A Brief History Of An Iconic Timepiece
"...in 1975, [Emperor] Hirohito purchased a Mickey Mouse watch, which he wore for the rest of his life."
Here's a piece of Disney memorabilia. Here's an icon that saved a company, much beloved and oft collected.
In 1928, Mickey Mouse made his first appearance on the big screen. Just a year later, Walt Disney began to cash in on his growing popularity with a range of merchandising, starting with a child's school tablet featuring his murine character. Four years later, Mickey saved a company; not Disney's but the struggling Ingersoll Waterbury Clock Company.
Disney was a great businessman, there's no doubt. Creative and always seeking new ways to make money, in 1933 he entered into a collaboration with Ingersoll to manufacture and sell a boy's watch featuring the colourful mouse's body impressed on the watch face. It was a stroke of genius, with three images of Mickey on a disk, which rotated with each tick of the watch. Launched into the greatest marketplace of the year, the 1933 Chigaco Exposition, it was an instant success. Both companies cashed in later that year with a grown-up version, a pocket watch with the more familiar design, having Mickey's body on the watch face, the time told by his moving arms forming the watch's hands. They were both very competitively priced and sold well enough to dig Ingersoll out of their financial mire.
As time went on, so did Mickey, and other characters from the Disney stable, including Minnie Mouse and Goofy (these days a very collectible backwards watch). Nowadays Mickey may be seen on watches made by such companies as Bradley, Timex, Colibri and Fossil.
With such a wide range of manufacturers and nearly eighty years of production, Mickey Mouse watches are available to collectors with wide-ranging prices. Those with skinny wallets can pick one up from a fiver upward, whilst the rarer specimens in good condition can fetch thousands at auction.
Valuing any collectible can be a nightmare, and these are no exception. The key to getting initial valuation lies in research. The manufacturer is easy to tell, the time of manufacture less so. There are many online resources to guide in finding the year and model using both serial number and watch features. The major Disney manufacturers by date are as follows:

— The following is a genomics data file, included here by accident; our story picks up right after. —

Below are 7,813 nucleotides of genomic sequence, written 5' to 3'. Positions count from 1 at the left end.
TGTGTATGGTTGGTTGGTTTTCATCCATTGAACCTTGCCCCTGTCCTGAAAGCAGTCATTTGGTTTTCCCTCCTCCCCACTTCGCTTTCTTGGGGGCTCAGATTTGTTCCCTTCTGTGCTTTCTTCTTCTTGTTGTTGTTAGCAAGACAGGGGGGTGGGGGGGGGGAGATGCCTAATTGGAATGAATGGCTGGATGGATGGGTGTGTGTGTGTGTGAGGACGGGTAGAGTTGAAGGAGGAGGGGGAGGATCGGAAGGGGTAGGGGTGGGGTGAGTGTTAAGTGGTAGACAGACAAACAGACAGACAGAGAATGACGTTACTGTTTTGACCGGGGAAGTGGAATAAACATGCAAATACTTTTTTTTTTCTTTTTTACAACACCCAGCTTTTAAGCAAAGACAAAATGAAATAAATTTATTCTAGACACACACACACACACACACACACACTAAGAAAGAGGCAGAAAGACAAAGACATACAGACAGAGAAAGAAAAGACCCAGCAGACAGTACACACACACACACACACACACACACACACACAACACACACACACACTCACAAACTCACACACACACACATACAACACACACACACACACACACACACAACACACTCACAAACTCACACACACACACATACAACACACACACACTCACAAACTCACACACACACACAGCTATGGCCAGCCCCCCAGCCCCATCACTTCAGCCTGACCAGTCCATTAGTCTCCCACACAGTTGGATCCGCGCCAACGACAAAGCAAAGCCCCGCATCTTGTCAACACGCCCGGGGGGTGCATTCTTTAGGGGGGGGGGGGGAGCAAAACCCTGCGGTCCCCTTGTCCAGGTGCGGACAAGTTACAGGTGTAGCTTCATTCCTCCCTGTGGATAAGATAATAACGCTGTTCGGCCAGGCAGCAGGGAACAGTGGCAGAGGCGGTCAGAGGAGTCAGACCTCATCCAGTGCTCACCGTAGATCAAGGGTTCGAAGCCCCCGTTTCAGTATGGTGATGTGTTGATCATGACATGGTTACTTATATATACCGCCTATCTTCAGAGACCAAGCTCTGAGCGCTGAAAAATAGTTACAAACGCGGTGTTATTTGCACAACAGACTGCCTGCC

1933 - Ingersoll
1957 - Ingersoll/U.S. Time
1968 - U.S. Time/Timex
1972 - Bradley
1985 - Lorus/Seiko
Working watches in good condition are naturally going to be worth more, so it's a good idea to have your watch serviced, repaired and cleaned - hopefully by someone who can also give you a valuation. Other factors influencing the price include original packaging and instructions; for those watches with interchangeable bezels
, having all those little pieces can boost the value enormously.
Buying a watch can be even more of a nightmare. eBay may be a good starting point, but the caveat emptor principle applies. One of the more popular scams is to sell a watch with a false date claim. For example, many people are selling Bradley watches from the 1960s, and this is clearly impossible, as Bradley were not making them before 1972.
Even if the date is right, it's necessary to verify which of the thousands of models is on sale. Bradley, for example, made over 1,800 distinct models during their contract with Disney. A good reference resource is the book Comic Character Timepieces, well worth investing in, apparently. It's not just Mickey, either - Bradley (and others) licenced many Disney characters, and what with the huge variety of differing styles and materials, it's easy to see why there are so many serious collectors.
Worthy of note is the reference to "Mickey Mouse" as a descriptor of something cheap and shoddy. It turns out that this comes from the influx of cheap, counterfeit watches into the UK during the Second World War. At a time when Britain was struggling with rationing, and luxuries were few, far between and expensive, the islands were a target for many who sought to turn a quick profit on a low-grade product. As expected, many of the counterfeits were poorly made and inaccurate. "Mickey Mouse" became a byword for low-quality tat.
We've already seen that the Japanese Emperor Hirohito was a Disney fan, in fact he wore the watch down to his death and was even buried with it. Fans of Dan Brown's work may already know that the character Robert Langdon wore a Mickey Mouse watch in the novel The Da Vinci Code, a gift from his parents at age nine.
Me? No, I like my timepieces to be simple and uncluttered, but still in all, I cannot help but admire the vision of the King of Marketeers, for creating a product known and desired across the world.
Emeror Hirohito's watch
Robert Langdon's watch
Ebay Collector's Guide